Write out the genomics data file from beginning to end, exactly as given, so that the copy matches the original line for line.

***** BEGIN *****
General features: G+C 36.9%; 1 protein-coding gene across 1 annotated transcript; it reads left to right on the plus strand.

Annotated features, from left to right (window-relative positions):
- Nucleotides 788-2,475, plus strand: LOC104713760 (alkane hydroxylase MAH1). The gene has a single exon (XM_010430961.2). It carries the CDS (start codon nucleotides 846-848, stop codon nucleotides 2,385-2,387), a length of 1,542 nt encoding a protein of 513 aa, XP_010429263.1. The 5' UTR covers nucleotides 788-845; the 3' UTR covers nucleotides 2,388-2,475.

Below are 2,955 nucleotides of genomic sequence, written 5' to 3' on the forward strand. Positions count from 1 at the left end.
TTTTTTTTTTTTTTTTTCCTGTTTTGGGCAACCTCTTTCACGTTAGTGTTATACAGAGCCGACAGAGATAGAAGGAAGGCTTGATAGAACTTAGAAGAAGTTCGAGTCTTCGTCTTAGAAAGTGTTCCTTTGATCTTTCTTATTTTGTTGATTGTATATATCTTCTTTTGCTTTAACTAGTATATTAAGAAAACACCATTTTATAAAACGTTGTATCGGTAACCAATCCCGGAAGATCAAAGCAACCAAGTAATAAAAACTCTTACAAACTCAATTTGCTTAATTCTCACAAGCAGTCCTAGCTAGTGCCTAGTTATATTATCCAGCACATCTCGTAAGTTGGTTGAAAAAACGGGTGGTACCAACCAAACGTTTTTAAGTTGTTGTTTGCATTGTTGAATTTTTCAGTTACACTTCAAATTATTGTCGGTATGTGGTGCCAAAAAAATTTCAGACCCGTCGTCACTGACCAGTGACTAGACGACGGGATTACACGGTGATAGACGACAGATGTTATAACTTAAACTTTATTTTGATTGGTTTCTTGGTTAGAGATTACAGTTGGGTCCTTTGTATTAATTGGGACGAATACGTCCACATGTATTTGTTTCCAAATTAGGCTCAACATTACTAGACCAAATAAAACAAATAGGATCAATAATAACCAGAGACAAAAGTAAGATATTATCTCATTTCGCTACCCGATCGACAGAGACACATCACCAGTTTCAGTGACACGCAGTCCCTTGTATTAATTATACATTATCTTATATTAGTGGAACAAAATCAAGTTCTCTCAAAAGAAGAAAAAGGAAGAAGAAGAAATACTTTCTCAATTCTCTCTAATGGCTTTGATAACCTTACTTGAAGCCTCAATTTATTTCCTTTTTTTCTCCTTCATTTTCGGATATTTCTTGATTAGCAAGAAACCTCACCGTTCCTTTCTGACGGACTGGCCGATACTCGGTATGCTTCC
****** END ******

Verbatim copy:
General features: G+C 36.9%; 1 protein-coding gene across 1 annotated transcript; it reads left to right on the plus strand.

Annotated features, from left to right (window-relative positions):
- Nucleotides 788-2,475, plus strand: LOC104713760 (alkane hydroxylase MAH1). The gene has a single exon (XM_010430961.2). It carries the CDS (start codon nucleotides 846-848, stop codon nucleotides 2,385-2,387), a length of 1,542 nt encoding a protein of 513 aa, XP_010429263.1. The 5' UTR covers nucleotides 788-845; the 3' UTR covers nucleotides 2,388-2,475.

Below are 2,955 nucleotides of genomic sequence, written 5' to 3' on the forward strand. Positions count from 1 at the left end.
TTTTTTTTTTTTTTTTTCCTGTTTTGGGCAACCTCTTTCACGTTAGTGTTATACAGAGCCGACAGAGATAGAAGGAAGGCTTGATAGAACTTAGAAGAAGTTCGAGTCTTCGTCTTAGAAAGTGTTCCTTTGATCTTTCTTATTTTGTTGATTGTATATATCTTCTTTTGCTTTAACTAGTATATTAAGAAAACACCATTTTATAAAACGTTGTATCGGTAACCAATCCCGGAAGATCAAAGCAACCAAGTAATAAAAACTCTTACAAACTCAATTTGCTTAATTCTCACAAGCAGTCCTAGCTAGTGCCTAGTTATATTATCCAGCACATCTCGTAAGTTGGTTGAAAAAACGGGTGGTACCAACCAAACGTTTTTAAGTTGTTGTTTGCATTGTTGAATTTTTCAGTTACACTTCAAATTATTGTCGGTATGTGGTGCCAAAAAAATTTCAGACCCGTCGTCACTGACCAGTGACTAGACGACGGGATTACACGGTGATAGACGACAGATGTTATAACTTAAACTTTATTTTGATTGGTTTCTTGGTTAGAGATTACAGTTGGGTCCTTTGTATTAATTGGGACGAATACGTCCACATGTATTTGTTTCCAAATTAGGCTCAACATTACTAGACCAAATAAAACAAATAGGATCAATAATAACCAGAGACAAAAGTAAGATATTATCTCATTTCGCTACCCGATCGACAGAGACACATCACCAGTTTCAGTGACACGCAGTCCCTTGTATTAATTATACATTATCTTATATTAGTGGAACAAAATCAAGTTCTCTCAAAAGAAGAAAAAGGAAGAAGAAGAAATACTTTCTCAATTCTCTCTAATGGCTTTGATAACCTTACTTGAAGCCTCAATTTATTTCCTTTTTTTCTCCTTCATTTTCGGATATTTCTTGATTAGCAAGAAACCTCACCGTTCCTTTCTGACGGACTGGCCGATACTCGGTATGCTTCC